Here’s what you need to know about my tennis game: It’s non-existent.
I learned to play tennis in high school, managing to master an OK serve. But I had grown up playing racquetball and squash (I lived in a university town with easy access to free courts) in which shot placement is all in the wrist.
In tennis, keeping your wrist straight is paramount. I am unable to do that and, consequently, while my serve goes in, every other shot goes way long, often flying up and over the court-side fence.
Twenty years ago, a friend (who had taught tennis professionally) hit the ball around with me for five minutes. Then, shaking his head mournfully, he said, “You play other sports, right?”
None of which has kept me from being a rabid tennis fan — for watching, not playing — and never more so than during the U.S. Open Tennis Tournament, which began last Monday in New York and continues through Sept. 9. (If the rain delays that have plagued its first few days continue, the tournament may have to extend for a day or two past its scheduled end.)
I watch the early matches, when the top-ranked players cruise through easily (if they’re lucky) and promising young players just starting out battle with weary aging veterans looking for one last victory. As the ranks are winnowed, there are always new favorites to discover, examples of courage and fortitude under pressure, marathon matches that go long into the night (Jimmy Connors and Patrick McEnroe in 1991 and James Blake and Andre Agassi in 2005 immediately spring to mind), old rivalries that are revived and new ones established, and the pleasure of immersing yourself in a ritualistic sports contest, even if it’s only as a spectator.
For more than 100 million viewers, that immersion comes every year during the football season and especially the Super Bowl. For others, it’s baseball and the World Series. There’s also basketball and the NBA Championships (which seem to go on longer every year), and hockey and the NHL Finals.
For me, it’s the U.S. Open. I clear my schedule — it helps that the Labor Day weekend always falls during the tournament — and make sure that the TV is working. (Back in 1969, my father bought our first color TV just in time to see the underdog New York Jets, led by Joe Namath, beat the Baltimore Colts in Super Bowl III.)
More than most others, tennis is an international sport. At the U.S. Open, the best players from around the globe (at least those who’ve made it through the season without major injuries) go mano a mano, armed with nothing more than a racket.
On any given day, any male player ranked in the Top 100 can potentially beat the No. 1 player if he’s in the zone, or if No. 1 is having an off day. (There’s not as much depth in the women’s ranks; there, only the top 20 players have a realistic shot at unseating a No. 1 without it being a headline-making upset.)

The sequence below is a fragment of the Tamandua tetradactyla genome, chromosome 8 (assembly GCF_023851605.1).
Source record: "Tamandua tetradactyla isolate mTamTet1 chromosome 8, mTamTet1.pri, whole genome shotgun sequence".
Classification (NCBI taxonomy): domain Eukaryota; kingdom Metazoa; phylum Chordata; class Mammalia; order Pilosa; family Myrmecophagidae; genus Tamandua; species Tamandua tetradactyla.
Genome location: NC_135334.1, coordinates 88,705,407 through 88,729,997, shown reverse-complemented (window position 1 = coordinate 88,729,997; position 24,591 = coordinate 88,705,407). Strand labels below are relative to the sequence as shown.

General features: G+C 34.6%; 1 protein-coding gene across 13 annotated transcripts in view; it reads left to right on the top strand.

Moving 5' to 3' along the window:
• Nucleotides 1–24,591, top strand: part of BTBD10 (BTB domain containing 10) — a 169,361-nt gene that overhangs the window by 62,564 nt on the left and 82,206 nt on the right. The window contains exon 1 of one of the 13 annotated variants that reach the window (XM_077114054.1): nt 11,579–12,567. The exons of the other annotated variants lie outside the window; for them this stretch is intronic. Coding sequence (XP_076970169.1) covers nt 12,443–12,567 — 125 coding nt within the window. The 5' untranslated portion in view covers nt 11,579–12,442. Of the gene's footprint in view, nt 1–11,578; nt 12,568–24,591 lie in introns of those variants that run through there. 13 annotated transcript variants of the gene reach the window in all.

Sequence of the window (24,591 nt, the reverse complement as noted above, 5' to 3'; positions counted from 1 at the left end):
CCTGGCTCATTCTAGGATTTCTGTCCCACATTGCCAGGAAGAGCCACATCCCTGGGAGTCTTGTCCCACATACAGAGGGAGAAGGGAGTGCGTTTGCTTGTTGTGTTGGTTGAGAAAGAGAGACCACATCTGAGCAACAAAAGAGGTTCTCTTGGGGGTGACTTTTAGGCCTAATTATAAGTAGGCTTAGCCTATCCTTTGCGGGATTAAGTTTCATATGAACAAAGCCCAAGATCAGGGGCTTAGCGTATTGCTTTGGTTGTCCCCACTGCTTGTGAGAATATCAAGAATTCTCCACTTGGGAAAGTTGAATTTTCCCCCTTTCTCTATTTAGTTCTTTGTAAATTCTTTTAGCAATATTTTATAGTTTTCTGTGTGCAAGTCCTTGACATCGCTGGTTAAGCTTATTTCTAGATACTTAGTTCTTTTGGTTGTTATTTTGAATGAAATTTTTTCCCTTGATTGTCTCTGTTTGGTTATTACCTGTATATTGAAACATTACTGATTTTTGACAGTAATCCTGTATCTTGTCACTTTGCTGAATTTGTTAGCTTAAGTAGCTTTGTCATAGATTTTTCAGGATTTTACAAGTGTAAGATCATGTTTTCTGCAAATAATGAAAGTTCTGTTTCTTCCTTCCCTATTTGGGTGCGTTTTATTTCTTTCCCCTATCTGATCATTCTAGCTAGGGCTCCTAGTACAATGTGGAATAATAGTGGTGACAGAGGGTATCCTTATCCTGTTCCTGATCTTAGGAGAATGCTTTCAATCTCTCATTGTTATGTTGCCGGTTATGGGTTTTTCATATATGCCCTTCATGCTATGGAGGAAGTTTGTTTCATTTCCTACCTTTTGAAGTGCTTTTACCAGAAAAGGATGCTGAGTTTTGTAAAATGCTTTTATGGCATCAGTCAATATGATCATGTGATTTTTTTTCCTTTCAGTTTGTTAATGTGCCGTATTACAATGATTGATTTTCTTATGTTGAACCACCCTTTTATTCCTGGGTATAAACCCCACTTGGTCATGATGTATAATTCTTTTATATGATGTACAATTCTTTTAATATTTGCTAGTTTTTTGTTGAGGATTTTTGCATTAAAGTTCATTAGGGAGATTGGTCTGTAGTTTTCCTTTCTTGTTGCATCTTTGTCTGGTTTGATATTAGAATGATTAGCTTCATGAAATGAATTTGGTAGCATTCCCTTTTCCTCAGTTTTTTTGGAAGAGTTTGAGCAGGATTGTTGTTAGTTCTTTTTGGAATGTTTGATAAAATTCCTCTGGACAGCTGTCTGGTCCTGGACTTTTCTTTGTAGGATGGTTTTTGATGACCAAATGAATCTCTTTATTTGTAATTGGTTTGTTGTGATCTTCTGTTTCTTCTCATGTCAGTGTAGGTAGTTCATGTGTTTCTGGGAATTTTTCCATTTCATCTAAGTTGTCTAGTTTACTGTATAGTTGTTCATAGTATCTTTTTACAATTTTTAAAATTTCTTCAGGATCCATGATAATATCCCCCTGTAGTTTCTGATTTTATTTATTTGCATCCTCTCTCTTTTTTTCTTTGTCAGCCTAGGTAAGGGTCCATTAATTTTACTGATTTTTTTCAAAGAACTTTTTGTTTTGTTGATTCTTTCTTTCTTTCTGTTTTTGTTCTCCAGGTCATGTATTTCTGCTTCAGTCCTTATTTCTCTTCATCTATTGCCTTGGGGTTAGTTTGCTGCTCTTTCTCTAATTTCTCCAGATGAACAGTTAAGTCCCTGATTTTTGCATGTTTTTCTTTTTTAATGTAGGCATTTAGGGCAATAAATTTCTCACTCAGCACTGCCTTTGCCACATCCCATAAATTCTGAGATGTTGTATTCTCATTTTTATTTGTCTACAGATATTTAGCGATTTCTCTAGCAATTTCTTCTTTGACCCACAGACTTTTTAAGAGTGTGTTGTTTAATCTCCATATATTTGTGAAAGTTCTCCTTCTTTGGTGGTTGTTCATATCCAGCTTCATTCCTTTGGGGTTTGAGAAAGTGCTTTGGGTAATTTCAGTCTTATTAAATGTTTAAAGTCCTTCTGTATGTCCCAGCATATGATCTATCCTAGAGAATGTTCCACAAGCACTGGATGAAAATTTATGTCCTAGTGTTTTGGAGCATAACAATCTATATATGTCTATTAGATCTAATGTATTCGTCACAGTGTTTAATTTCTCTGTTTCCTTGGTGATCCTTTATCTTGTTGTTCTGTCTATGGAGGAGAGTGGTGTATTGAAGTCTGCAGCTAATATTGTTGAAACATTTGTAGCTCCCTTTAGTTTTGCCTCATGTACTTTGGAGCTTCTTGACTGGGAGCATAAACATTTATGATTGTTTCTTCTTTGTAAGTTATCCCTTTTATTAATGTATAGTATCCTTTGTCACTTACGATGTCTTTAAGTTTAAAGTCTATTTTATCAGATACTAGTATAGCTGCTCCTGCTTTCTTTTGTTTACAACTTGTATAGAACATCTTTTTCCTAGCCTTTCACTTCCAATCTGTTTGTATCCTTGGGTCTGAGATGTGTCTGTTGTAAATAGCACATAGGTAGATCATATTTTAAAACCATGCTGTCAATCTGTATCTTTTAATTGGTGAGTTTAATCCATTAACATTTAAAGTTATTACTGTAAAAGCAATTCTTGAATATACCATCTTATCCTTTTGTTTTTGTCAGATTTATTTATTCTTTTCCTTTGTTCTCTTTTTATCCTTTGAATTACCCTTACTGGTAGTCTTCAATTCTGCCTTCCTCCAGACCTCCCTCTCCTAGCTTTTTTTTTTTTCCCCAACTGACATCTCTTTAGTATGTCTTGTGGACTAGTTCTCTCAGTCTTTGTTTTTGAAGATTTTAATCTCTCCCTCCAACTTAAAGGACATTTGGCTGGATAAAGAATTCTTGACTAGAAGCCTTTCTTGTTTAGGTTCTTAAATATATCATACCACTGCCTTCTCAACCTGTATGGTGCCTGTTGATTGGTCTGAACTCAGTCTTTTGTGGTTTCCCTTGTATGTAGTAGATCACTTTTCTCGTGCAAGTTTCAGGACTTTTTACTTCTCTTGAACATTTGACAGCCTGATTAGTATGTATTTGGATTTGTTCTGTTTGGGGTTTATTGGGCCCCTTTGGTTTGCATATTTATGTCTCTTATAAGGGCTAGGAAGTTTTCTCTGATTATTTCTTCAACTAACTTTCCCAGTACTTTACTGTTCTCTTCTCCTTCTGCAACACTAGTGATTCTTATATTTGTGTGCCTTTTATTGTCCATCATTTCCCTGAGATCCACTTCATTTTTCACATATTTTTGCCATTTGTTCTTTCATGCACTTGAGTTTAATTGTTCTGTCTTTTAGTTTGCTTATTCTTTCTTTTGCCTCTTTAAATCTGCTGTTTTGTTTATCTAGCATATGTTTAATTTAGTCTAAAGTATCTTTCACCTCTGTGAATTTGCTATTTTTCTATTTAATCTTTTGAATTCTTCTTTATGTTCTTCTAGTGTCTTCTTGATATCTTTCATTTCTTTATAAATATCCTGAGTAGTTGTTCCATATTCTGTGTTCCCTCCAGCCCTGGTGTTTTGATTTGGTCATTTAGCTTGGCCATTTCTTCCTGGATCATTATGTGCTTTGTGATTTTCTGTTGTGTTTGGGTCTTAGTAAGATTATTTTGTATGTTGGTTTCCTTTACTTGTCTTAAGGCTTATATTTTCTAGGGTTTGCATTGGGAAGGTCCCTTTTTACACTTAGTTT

With tennis, unlike most contact sports, careers can last ten and even twenty years. Jimmy Connors played for nearly two decades and Martina Navratilova won a mixed doubles title at the U.S. Open in 2006 at age 49. Over time, you come to know and love these players, to appreciate both their finesse and their idiosyncrasies.
Just look at two-time U.S. Open single title winner Venus Williams who, 15 years after first making her debut at the Grand Slam tournament, bowed out, possibly for good, earlier this week after losing in the second round. We first saw her there as a prodigiously talented teenager, all impossibly long, Gumby-like arms and legs and with beaded braids flying. Fifteen years later, she’s 33, prone to exhaustion because she suffers from an autoimmune disease, but still capable of the occasional brilliant diving save of a point or a 115-mph serves.
I’ve attended the U.S. Open in person a few times and always enjoyed it. But, honestly, unless you have a gazillion dollars or are there at the invitation of a friend with high-priced corporate seats, the view of the matches is much better on TV.
These days, I actually watch on my laptop at the U.S. Open website — Roger Federer is dominating Carlos Berlocq in a second round match as I type this — or on my iPad using the U.S. Open’s app. If you have a decent broadband connection, it’s just like watching on TV, only on a smaller screen and without as many annoying commercials.
This year, just as I do every year while watching the U.S. Open, I find myself wondering if maybe, with a little practice and effort, I couldn’t learn to play after all. But then, to paraphrase that famous quote attributed to Robert Benchley and various others, I just lie back and wait until the urge passes.